Attending a Public Inquiry
Fatal accident inquiries are public inquiries held in respect of the deaths of people in the course of employment, in legal custody or sudden, suspicious and unexplained deaths in circumstances giving rise to serious public concern.
Fatal accident inquiries (FAIs) are instructed by the procurator fiscal, acting under the authority of the Lord Advocate. They are designed to establish the time, place and cause of a death; they do not attribute blame or guilt in either the civil or criminal sense.
Inquiries are held in the Sheriff Court, with evidence being led by the procurator fiscal. At the conclusion of the inquiry, the Sheriff will issue a determination which will contain findings about the circumstances of the death. The Sheriff may also make recommendations as to how such deaths may be avoided in future.
These recommendations are not legally binding.
FAI legislation under review
In 2008, the Fatal Accident Inquiries process was put under review and in 2014 the Scottish Government consulted on the review's findings and proposals.
The result of the consultation was The Inquiries into Fatal Accidents and Sudden Deaths etc. (Scotland) Act 2016, which was passed into law by the Scottish Parliament on 10 December 2015. It came into force in June 2017.
Thompsons felt that change was long overdue. Our experience in helping the families of victims of fatal accidents and the injustices and difficulties of the previous process made us fierce advocates for change.
You can read the Review of Fatal Accident Inquiry legislation - Thompsons Response, here.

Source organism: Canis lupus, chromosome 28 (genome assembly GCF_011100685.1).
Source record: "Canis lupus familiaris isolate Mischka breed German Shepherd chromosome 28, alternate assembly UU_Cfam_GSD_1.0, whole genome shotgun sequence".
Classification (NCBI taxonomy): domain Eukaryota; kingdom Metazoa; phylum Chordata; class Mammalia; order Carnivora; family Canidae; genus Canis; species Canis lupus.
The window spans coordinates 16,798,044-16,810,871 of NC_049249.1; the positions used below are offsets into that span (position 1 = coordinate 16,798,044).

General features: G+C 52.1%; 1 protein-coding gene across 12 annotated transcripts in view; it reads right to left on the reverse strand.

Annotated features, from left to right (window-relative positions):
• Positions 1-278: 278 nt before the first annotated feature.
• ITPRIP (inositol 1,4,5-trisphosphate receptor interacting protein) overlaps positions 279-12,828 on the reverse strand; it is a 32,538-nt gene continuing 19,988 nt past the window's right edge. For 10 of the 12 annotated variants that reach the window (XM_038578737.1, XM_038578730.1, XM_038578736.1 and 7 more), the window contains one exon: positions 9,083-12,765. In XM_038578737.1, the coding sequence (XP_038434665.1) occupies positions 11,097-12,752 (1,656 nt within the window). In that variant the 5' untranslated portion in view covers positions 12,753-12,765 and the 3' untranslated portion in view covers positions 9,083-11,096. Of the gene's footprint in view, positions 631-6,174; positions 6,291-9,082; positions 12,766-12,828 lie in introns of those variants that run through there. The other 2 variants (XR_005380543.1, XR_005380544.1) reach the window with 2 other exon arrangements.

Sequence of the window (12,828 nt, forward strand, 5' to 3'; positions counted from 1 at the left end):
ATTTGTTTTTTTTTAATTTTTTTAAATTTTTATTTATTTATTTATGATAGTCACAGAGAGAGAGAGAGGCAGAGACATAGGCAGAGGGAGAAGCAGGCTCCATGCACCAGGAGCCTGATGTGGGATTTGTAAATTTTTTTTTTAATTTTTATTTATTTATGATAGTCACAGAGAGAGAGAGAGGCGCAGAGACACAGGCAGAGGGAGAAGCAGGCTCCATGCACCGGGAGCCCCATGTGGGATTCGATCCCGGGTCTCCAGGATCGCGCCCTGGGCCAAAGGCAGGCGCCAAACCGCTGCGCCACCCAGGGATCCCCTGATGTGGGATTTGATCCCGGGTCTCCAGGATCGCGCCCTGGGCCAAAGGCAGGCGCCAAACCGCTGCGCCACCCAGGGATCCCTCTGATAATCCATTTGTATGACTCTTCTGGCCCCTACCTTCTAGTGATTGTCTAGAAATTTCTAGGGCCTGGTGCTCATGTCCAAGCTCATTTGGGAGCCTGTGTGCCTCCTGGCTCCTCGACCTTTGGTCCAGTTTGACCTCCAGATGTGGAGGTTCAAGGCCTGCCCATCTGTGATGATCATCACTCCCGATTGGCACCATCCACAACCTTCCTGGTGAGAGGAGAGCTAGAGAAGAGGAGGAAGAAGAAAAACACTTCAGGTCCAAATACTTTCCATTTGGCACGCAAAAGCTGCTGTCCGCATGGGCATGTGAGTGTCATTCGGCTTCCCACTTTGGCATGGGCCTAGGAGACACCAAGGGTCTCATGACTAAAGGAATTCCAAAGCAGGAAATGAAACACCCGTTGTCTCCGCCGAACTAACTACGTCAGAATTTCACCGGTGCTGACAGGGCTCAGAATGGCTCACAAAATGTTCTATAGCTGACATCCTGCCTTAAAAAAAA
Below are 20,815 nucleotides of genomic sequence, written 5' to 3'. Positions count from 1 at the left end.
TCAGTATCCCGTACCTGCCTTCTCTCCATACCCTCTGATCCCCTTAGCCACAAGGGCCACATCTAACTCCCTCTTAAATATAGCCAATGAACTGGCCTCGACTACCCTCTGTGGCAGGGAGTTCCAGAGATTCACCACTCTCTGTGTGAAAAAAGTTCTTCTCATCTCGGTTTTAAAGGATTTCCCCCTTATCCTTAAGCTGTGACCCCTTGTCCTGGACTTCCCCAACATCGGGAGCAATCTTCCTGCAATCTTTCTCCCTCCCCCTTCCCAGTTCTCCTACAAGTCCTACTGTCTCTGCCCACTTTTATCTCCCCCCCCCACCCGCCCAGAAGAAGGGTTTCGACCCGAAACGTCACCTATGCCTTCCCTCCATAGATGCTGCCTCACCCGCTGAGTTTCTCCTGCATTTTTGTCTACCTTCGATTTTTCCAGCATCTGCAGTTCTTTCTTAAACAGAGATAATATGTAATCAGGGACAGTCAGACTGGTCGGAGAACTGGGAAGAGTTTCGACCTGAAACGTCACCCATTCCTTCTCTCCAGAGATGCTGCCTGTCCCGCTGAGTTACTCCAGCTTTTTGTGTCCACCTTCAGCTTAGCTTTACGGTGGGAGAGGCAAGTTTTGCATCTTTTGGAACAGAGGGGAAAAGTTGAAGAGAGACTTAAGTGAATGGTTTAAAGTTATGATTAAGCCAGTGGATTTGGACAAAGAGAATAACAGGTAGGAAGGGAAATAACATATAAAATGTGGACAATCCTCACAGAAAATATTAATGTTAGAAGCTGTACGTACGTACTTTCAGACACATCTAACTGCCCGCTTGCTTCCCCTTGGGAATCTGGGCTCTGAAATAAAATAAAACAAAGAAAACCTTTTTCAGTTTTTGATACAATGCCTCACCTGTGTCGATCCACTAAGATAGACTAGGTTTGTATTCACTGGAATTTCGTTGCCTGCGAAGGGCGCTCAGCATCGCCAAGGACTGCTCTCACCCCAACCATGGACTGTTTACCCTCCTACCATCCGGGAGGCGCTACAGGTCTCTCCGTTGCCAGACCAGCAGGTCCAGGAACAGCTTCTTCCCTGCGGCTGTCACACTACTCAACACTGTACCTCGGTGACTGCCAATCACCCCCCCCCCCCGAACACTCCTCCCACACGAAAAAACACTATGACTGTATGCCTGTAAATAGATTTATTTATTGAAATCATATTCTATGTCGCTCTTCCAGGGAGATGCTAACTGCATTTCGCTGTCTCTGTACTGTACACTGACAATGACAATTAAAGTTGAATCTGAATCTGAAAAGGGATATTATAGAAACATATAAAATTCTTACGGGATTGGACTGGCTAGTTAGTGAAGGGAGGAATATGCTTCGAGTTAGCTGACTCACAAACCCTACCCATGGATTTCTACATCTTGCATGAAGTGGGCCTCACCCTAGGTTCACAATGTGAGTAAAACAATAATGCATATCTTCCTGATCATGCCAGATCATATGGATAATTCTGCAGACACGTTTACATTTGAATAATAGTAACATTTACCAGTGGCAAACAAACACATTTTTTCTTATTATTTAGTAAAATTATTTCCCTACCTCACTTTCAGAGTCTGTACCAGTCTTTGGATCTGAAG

Changes to the FAI process
The new Act made numerous changes to how FAIs are conducted. Some of these changes are listed below:
- The list of circumstances for holding mandatory Fatal Accident Inquiries was extended.
- The level of involvement of bereaved families in the process was increased.
- Greater flexibility regarding the location of the inquiry.
- Changes in the way the Sheriff makes recommendations for respondents following an inquiry's findings.
- Changes to how respondents must act upon recommendations made by the Sheriff.
However, in our opinion the changes did not go far enough and families are still often left unfulfilled by the process. The message given by the changes was that workplace deaths are not seen as important in the same way as criminal matters. And, recommendations made to a respondent as a result of an inquiry are still not enforceable and often ignored.
Thompsons takes every claim seriously
Thompsons Solicitors in Scotland has represented many families seeking justice following the death of a loved one in Scotland.
We are also tireless campaigners for change and have been instrumental in helping bereaved families, in many different situations, seek social and legislative change.
If your family member has died in a situation where another party had a duty of care to protect them from harm, Talk to Thompsons today and we can provide legal advice and support so that you may seek full justice.
Please fill in our online claim form or call us on 0800 0891 331 and we will be happy to discuss your situation.